The most common associated condition in patients with LIT was arterial hypertension (91.7%; 22 of 24), which was slightly less common in classic AD (86.7%; 242 of 279) and slightly more common in IMH (95.0%; 115 of 121). Differences in prevalence of hypertension were significant (p = 0.045). Other risk factors, such as atherosclerosis (58.3%; 14 of 24), current or previous smoker (50.0%; 12 of 24), and hypercholesterolemia (45.8%; 11 of 24) also differed significantly between AAS types (p ≤ 0.016). The 35-year-old patient was diagnosed with a nonclassified inheritable connective tissue disease (4.2%; 1 of 24) (Table 2).
Presentation of LITs
Three LIT patients presented with hypotension (systolic blood pressure <100 mm Hg), the remaining patients were hemodynamically stable. Twelve patients were hypertensive (systolic blood pressure >140 mm Hg) at presentation, 6 of whom with systolic blood pressure >180 mm Hg. Three patients had imaging signs of rupture (2 type A, 1 type B). One type B LIT with continued pain progressed on imaging during the admission. One patient with a type B LIT in the arch and concomitant descending AD had mesenteric and lower extremity ischemia.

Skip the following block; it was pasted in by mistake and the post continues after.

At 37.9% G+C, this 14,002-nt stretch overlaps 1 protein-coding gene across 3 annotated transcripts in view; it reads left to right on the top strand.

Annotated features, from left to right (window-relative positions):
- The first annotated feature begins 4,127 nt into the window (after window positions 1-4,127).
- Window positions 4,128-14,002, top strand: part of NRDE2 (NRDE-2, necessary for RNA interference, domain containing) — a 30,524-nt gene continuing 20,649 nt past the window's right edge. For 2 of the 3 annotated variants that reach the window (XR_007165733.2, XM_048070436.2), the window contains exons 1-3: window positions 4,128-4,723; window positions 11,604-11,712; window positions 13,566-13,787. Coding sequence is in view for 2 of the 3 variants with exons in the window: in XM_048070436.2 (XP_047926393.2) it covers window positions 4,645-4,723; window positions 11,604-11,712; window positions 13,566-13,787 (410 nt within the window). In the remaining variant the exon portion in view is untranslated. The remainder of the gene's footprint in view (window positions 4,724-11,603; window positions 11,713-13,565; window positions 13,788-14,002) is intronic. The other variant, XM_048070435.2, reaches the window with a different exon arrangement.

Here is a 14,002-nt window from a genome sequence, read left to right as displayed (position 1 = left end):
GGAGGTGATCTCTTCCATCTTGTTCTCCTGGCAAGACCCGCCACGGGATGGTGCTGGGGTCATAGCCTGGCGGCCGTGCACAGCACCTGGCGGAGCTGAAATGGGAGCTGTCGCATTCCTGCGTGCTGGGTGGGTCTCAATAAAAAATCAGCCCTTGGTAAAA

The majority of LITs affected the ascending aorta (70.8% type A; 17 of 24), similar to classic AD (59.9% type A; 167 of 279). Seven patients had type B LITs (29.2%). Of type B LITs, 3 involved the transverse aorta and 4 involved the descending thoracic aorta. Other AAS groups (IMH, PAU, and RTA) were predominantly type B.